Randomized controlled trials on prevention, diagnosis, and treatment of diabetes in African countries - a systematic review

Angelika Sandholzer-Yilmaz, Susanne Unverzagt, Thomas Frese, Eric Kroeber

Keywords: Diabetes mellitus, Africa, systematic review, randomized-controlled trial

The epidemiological transition from infectious to chronic diseases leads to novel challenges in African health systems. The prevalence of diabetes mellitus (DM) is increasing dramatically. Undiagnosed and undertreated DM leads to numerous complications including end-organ damage and death.

Research questions:
Our objectives were to collect the best locally generated evidence on DM interventions, identify knowledge gaps, and determine underexplored research areas.

Design: A systematic review and meta-analysis of randomized controlled trials (RCTs).
Participants and setting: African patients in primary, secondary and tertiary prevention, diagnosis and treatment DM type 1 (DM1), type 2 (DM2) and gestational DM (GDM).
Outcome: All-cause mortality, glycemic control, complications, quality of life, hospital admission, treatment adherance and costs.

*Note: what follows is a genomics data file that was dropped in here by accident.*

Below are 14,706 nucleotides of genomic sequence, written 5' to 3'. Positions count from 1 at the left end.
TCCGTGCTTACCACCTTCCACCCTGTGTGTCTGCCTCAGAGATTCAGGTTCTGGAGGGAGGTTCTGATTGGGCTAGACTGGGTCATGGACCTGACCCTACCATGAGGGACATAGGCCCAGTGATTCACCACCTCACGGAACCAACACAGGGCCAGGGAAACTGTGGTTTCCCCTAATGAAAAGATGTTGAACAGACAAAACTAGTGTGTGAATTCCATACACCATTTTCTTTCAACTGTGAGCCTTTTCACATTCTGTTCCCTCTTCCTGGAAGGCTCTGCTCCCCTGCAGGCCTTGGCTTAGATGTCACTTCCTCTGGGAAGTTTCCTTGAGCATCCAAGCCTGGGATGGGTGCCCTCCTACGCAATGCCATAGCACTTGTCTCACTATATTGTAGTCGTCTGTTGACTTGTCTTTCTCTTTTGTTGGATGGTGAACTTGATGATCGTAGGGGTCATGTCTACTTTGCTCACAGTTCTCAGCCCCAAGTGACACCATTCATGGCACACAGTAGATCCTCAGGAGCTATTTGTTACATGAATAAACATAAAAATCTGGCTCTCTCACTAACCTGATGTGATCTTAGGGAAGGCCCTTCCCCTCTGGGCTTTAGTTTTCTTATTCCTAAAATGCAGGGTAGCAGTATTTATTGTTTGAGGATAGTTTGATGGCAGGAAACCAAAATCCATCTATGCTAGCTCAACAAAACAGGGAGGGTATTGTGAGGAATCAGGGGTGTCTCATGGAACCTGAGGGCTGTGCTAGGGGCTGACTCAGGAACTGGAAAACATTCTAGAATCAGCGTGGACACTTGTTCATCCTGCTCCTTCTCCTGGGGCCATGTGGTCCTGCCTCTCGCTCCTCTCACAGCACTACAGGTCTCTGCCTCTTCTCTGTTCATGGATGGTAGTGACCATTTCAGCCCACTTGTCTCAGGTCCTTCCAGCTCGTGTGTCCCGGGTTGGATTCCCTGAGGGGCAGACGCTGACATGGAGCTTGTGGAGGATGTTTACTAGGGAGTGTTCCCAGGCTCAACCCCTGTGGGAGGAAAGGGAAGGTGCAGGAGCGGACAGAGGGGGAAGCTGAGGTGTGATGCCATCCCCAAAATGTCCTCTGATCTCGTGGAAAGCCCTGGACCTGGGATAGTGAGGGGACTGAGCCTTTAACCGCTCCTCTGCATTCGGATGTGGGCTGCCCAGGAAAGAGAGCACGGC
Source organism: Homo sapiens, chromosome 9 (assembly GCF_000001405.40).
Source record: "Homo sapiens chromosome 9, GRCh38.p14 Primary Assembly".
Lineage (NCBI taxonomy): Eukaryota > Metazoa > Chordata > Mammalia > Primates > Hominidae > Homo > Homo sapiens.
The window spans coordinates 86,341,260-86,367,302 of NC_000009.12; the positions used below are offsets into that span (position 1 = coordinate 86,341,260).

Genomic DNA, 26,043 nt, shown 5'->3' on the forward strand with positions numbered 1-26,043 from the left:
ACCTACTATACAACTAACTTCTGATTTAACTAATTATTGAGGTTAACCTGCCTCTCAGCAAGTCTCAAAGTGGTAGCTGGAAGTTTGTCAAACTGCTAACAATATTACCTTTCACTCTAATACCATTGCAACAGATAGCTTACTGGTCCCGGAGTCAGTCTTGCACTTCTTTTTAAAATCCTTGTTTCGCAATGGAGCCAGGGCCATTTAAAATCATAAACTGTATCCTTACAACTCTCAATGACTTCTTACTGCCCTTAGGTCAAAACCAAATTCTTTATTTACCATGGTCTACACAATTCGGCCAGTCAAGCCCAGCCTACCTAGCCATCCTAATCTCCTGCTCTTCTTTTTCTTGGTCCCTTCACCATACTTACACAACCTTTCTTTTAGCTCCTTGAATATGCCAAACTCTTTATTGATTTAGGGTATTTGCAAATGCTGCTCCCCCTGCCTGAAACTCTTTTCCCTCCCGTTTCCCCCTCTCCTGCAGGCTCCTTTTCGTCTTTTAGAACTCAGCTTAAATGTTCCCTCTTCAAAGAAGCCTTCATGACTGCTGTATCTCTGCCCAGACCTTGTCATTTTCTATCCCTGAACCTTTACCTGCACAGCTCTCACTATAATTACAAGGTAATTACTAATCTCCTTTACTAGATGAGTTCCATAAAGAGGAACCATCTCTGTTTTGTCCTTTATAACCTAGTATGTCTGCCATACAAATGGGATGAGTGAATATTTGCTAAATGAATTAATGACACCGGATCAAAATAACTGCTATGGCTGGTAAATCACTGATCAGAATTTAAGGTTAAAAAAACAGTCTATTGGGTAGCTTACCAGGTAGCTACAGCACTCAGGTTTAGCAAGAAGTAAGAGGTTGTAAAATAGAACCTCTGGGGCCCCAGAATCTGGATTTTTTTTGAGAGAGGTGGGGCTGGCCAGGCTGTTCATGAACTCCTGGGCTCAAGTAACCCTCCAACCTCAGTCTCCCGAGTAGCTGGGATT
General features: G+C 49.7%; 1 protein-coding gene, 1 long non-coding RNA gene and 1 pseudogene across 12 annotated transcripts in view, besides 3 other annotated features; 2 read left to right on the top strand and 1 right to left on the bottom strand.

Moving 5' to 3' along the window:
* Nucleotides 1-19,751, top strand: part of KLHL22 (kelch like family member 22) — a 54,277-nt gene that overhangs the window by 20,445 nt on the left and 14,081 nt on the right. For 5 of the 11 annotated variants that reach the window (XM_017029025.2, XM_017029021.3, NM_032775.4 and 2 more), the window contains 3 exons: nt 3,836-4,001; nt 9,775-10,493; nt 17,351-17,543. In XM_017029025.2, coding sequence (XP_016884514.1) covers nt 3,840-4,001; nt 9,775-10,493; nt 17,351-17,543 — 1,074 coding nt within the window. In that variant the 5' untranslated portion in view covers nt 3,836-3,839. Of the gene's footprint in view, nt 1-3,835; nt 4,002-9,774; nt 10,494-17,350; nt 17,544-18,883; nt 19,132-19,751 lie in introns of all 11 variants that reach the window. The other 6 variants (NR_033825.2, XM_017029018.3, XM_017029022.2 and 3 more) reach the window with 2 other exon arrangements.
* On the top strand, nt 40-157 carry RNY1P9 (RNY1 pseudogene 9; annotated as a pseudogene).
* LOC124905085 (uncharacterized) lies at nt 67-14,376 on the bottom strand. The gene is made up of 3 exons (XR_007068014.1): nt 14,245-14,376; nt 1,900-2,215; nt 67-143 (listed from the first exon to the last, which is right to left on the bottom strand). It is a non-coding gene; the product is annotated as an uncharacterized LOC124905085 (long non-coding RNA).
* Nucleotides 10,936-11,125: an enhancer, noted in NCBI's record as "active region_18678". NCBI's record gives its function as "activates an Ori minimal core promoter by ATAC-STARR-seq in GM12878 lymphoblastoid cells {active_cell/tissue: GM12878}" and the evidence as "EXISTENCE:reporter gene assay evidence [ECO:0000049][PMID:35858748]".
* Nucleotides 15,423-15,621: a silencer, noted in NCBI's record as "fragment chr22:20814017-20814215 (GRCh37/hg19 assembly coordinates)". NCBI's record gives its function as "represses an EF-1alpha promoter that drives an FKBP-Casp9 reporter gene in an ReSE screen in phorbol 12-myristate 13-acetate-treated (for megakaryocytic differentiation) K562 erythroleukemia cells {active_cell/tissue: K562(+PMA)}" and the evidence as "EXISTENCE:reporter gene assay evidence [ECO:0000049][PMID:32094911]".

Data sources: Articles published in MEDLINE Ovid, CENTRAL, CINAHL, African Journals Online and African Index Medicus and the International Clinical Trials Registry Platform in English language until October 2020.

Out of 3584 identified publications, we included 60 eligible studies conducted in 15 countries 75% were conducted in urban health care settings, including 10,112 participants. We included eight studies on DM1, six on GDM, two on pre-DM, 37 on mainly DM2 including seven on DM related complications. The design of the studied interventions was heterogeneous with a focus on educational strategies. The other studies investigated the efficacy of nutritional strategies including food supplementations, pharmacological strategies and strategies to enhance physical activities. Seven studies included interventions on DM-related complications.

Research activities increased in recent years. Available evidence is still not representative for all African countries and rural areas. We detected a lack of evidence in primary health care and locally implemented pharmacolocial Interventions. The identified studies offer a variety of effective approaches as a basis for local guidelines in DM care adjusted to regional circumstances.

Points for discussion:
Implication for further locally feasible research

Implications for improving diabetes control in Africa